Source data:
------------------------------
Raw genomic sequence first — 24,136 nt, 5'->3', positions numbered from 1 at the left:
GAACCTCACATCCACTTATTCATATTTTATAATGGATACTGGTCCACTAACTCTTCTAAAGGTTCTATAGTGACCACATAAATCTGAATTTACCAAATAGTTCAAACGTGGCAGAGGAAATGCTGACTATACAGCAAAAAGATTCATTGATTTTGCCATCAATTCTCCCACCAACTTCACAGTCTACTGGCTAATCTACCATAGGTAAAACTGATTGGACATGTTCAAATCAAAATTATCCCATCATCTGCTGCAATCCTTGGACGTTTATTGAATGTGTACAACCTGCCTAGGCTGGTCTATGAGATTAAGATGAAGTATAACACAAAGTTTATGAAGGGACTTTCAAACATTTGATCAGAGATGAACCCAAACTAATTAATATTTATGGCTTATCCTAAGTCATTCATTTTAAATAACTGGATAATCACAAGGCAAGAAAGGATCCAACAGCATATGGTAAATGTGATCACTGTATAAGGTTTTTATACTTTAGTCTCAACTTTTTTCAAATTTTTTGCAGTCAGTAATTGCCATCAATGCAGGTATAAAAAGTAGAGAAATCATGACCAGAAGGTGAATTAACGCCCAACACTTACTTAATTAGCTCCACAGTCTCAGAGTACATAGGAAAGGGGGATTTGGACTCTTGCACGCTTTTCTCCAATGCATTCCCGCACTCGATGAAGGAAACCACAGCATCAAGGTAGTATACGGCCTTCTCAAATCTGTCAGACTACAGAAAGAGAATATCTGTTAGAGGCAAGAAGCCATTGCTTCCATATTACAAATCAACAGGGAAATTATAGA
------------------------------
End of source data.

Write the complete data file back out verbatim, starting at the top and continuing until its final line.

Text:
Raw genomic sequence first — 24,136 nt, 5'->3', positions numbered from 1 at the left:
GAACCTCACATCCACTTATTCATATTTTATAATGGATACTGGTCCACTAACTCTTCTAAAGGTTCTATAGTGACCACATAAATCTGAATTTACCAAATAGTTCAAACGTGGCAGAGGAAATGCTGACTATACAGCAAAAAGATTCATTGATTTTGCCATCAATTCTCCCACCAACTTCACAGTCTACTGGCTAATCTACCATAGGTAAAACTGATTGGACATGTTCAAATCAAAATTATCCCATCATCTGCTGCAATCCTTGGACGTTTATTGAATGTGTACAACCTGCCTAGGCTGGTCTATGAGATTAAGATGAAGTATAACACAAAGTTTATGAAGGGACTTTCAAACATTTGATCAGAGATGAACCCAAACTAATTAATATTTATGGCTTATCCTAAGTCATTCATTTTAAATAACTGGATAATCACAAGGCAAGAAAGGATCCAACAGCATATGGTAAATGTGATCACTGTATAAGGTTTTTATACTTTAGTCTCAACTTTTTTCAAATTTTTTGCAGTCAGTAATTGCCATCAATGCAGGTATAAAAAGTAGAGAAATCATGACCAGAAGGTGAATTAACGCCCAACACTTACTTAATTAGCTCCACAGTCTCAGAGTACATAGGAAAGGGGGATTTGGACTCTTGCACGCTTTTCTCCAATGCATTCCCGCACTCGATGAAGGAAACCACAGCATCAAGGTAGTATACGGCCTTCTCAAATCTGTCAGACTACAGAAAGAGAATATCTGTTAGAGGCAAGAAGCCATTGCTTCCATATTACAAATCAACAGGGAAATTATAGA